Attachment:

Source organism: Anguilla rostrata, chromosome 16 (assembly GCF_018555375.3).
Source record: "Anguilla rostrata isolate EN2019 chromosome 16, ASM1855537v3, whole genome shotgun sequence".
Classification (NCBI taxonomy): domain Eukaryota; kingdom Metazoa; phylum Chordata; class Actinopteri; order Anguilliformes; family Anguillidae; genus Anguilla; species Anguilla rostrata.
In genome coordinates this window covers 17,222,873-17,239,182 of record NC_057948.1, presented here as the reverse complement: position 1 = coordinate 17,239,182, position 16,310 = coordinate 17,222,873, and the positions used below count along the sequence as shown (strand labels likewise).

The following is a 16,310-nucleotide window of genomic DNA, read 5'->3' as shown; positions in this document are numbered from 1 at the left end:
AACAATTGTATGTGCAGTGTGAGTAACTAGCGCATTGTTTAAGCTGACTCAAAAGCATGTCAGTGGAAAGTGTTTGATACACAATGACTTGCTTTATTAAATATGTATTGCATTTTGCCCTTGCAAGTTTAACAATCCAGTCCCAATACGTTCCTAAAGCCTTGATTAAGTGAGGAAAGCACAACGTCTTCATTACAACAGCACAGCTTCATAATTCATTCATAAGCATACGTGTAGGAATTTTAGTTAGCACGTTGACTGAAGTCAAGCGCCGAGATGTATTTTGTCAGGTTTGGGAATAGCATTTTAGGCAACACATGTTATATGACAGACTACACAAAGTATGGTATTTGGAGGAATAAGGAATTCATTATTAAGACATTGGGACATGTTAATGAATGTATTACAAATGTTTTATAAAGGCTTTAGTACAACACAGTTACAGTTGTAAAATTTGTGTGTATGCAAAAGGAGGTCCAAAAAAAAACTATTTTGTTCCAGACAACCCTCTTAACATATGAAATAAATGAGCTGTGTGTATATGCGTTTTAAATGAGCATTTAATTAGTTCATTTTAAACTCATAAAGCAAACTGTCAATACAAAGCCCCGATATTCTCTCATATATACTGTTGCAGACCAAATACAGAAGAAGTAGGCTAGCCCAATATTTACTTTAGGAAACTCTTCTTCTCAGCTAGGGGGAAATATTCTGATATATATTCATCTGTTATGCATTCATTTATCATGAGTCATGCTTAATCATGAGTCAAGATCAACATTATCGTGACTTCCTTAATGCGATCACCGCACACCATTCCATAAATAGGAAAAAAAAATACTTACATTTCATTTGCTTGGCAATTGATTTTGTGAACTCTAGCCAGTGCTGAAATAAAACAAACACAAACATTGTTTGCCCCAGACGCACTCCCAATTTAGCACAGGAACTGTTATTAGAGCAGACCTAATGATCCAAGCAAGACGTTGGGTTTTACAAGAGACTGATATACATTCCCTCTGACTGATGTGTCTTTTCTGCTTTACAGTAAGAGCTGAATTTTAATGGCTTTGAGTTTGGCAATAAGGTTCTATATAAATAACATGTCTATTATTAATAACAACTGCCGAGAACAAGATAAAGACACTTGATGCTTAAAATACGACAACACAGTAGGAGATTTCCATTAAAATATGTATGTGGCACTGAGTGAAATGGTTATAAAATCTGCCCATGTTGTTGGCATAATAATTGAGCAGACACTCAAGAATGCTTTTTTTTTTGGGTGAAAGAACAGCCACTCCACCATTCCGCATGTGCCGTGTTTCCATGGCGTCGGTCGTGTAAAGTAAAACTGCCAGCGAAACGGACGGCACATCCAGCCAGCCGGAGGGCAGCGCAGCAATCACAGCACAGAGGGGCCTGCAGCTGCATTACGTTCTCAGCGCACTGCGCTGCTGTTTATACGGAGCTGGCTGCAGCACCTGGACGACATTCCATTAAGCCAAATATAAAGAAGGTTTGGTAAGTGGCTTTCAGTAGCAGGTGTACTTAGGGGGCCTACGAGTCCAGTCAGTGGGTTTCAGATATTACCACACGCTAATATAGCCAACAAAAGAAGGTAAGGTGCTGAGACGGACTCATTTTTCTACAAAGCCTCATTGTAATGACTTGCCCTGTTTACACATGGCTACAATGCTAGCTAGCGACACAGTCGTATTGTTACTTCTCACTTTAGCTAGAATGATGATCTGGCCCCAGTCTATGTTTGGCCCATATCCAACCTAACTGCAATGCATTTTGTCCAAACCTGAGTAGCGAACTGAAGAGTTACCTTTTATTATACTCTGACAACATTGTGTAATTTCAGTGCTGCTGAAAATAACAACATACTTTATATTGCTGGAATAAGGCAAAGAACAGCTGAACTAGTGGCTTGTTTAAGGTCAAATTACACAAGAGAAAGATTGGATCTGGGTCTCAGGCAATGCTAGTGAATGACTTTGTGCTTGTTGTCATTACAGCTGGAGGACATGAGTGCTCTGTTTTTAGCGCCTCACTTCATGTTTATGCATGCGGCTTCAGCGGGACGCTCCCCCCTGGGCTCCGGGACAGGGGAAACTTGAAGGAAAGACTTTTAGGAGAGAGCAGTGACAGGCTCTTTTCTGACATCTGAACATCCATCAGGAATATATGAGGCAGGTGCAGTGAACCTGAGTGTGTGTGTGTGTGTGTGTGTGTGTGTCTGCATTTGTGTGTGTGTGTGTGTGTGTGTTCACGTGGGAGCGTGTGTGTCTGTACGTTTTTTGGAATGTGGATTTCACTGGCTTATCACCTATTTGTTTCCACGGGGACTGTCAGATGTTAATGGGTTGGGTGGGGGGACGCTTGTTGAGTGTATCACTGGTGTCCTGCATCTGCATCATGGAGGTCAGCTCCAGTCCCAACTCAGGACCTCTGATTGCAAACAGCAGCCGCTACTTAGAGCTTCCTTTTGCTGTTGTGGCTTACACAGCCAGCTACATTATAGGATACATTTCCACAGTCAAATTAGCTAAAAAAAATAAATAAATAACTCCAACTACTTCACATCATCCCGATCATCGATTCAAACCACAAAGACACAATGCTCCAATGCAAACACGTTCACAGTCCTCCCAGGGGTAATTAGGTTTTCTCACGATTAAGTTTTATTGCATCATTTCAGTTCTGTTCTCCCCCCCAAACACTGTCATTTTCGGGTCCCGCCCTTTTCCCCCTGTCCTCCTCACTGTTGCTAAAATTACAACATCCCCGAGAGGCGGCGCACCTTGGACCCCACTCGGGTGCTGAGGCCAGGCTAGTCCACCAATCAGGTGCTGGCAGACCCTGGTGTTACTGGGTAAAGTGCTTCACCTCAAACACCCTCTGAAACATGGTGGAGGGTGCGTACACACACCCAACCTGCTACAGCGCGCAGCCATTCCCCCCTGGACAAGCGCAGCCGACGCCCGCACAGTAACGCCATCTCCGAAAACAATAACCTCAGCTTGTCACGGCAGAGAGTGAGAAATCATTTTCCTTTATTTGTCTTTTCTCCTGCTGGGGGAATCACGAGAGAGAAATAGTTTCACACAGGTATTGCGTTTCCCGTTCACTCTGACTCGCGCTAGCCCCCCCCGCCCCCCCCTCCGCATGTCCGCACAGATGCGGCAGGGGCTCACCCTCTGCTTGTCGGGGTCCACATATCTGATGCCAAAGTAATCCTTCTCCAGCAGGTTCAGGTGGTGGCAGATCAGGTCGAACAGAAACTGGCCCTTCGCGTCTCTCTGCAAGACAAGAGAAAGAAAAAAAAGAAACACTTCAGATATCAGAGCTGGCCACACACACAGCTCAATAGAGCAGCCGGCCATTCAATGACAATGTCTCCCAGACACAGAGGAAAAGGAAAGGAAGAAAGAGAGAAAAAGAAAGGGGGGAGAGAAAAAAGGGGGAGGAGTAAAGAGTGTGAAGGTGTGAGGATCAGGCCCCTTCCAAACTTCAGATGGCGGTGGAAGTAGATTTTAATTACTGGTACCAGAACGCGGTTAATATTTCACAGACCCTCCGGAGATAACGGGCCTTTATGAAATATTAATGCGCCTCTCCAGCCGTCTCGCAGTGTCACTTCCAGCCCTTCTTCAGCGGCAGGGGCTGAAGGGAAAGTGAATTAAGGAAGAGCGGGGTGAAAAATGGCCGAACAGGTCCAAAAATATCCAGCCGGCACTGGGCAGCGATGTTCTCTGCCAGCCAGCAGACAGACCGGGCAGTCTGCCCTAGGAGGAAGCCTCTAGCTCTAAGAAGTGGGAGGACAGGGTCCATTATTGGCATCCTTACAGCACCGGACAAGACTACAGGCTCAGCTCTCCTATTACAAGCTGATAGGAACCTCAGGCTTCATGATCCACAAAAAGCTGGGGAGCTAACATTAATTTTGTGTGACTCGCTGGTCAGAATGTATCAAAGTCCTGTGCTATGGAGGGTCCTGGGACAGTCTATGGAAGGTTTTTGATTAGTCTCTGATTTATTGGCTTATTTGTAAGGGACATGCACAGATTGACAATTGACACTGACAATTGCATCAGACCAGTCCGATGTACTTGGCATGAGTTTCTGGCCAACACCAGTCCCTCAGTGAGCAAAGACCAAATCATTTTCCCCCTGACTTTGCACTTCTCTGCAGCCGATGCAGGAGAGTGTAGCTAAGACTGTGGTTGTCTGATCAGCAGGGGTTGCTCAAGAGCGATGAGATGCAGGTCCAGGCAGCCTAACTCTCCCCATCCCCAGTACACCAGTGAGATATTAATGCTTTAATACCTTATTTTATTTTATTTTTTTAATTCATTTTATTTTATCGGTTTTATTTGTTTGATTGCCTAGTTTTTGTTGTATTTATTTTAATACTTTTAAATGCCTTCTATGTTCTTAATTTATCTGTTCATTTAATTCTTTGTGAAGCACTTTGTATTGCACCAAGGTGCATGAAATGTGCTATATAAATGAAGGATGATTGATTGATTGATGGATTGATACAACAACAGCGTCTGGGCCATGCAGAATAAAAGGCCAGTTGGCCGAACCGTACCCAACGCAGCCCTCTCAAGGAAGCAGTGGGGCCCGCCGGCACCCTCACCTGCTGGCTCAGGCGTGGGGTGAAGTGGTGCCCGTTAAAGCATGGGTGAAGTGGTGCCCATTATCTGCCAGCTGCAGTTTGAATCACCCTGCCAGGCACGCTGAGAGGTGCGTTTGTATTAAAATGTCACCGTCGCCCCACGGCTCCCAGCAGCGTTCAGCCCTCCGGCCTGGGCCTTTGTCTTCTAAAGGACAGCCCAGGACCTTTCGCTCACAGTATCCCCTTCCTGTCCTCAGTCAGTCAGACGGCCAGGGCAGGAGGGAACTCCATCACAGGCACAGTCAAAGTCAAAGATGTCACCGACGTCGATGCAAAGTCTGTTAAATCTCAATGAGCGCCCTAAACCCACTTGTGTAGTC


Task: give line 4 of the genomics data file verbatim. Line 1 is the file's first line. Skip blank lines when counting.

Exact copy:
In genome coordinates this window covers 17,222,873-17,239,182 of record NC_057948.1, presented here as the reverse complement: position 1 = coordinate 17,239,182, position 16,310 = coordinate 17,222,873, and the positions used below count along the sequence as shown (strand labels likewise).